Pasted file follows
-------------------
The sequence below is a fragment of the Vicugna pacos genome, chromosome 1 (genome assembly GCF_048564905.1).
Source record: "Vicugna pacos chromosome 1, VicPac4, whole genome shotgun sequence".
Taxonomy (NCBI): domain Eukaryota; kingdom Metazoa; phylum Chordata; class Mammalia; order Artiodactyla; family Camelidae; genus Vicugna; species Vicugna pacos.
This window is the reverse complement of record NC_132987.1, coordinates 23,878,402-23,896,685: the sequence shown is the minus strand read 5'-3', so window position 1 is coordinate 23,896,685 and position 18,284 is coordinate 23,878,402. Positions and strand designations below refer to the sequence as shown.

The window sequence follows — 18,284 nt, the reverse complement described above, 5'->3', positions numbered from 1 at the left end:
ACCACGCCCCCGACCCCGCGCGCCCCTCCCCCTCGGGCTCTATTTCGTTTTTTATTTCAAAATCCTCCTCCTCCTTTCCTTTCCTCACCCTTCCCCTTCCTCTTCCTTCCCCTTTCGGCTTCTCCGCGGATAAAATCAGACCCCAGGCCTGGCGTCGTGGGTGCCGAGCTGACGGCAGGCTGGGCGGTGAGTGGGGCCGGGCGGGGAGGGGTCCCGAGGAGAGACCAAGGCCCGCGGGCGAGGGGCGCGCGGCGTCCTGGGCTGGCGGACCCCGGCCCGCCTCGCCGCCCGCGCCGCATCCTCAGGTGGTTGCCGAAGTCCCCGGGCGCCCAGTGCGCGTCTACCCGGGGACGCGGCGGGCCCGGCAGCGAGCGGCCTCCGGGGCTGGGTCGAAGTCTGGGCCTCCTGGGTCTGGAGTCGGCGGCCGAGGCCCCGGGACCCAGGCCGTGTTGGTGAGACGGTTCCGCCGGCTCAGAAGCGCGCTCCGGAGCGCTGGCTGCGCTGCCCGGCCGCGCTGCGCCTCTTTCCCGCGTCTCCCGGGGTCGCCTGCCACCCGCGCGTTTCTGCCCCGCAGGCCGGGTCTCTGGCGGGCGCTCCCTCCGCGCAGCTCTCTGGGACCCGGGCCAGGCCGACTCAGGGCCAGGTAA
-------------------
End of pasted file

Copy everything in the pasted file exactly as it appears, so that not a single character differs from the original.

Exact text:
The sequence below is a fragment of the Vicugna pacos genome, chromosome 1 (genome assembly GCF_048564905.1).
Source record: "Vicugna pacos chromosome 1, VicPac4, whole genome shotgun sequence".
Taxonomy (NCBI): domain Eukaryota; kingdom Metazoa; phylum Chordata; class Mammalia; order Artiodactyla; family Camelidae; genus Vicugna; species Vicugna pacos.
This window is the reverse complement of record NC_132987.1, coordinates 23,878,402-23,896,685: the sequence shown is the minus strand read 5'-3', so window position 1 is coordinate 23,896,685 and position 18,284 is coordinate 23,878,402. Positions and strand designations below refer to the sequence as shown.

The window sequence follows — 18,284 nt, the reverse complement described above, 5'->3', positions numbered from 1 at the left end:
ACCACGCCCCCGACCCCGCGCGCCCCTCCCCCTCGGGCTCTATTTCGTTTTTTATTTCAAAATCCTCCTCCTCCTTTCCTTTCCTCACCCTTCCCCTTCCTCTTCCTTCCCCTTTCGGCTTCTCCGCGGATAAAATCAGACCCCAGGCCTGGCGTCGTGGGTGCCGAGCTGACGGCAGGCTGGGCGGTGAGTGGGGCCGGGCGGGGAGGGGTCCCGAGGAGAGACCAAGGCCCGCGGGCGAGGGGCGCGCGGCGTCCTGGGCTGGCGGACCCCGGCCCGCCTCGCCGCCCGCGCCGCATCCTCAGGTGGTTGCCGAAGTCCCCGGGCGCCCAGTGCGCGTCTACCCGGGGACGCGGCGGGCCCGGCAGCGAGCGGCCTCCGGGGCTGGGTCGAAGTCTGGGCCTCCTGGGTCTGGAGTCGGCGGCCGAGGCCCCGGGACCCAGGCCGTGTTGGTGAGACGGTTCCGCCGGCTCAGAAGCGCGCTCCGGAGCGCTGGCTGCGCTGCCCGGCCGCGCTGCGCCTCTTTCCCGCGTCTCCCGGGGTCGCCTGCCACCCGCGCGTTTCTGCCCCGCAGGCCGGGTCTCTGGCGGGCGCTCCCTCCGCGCAGCTCTCTGGGACCCGGGCCAGGCCGACTCAGGGCCAGGTAA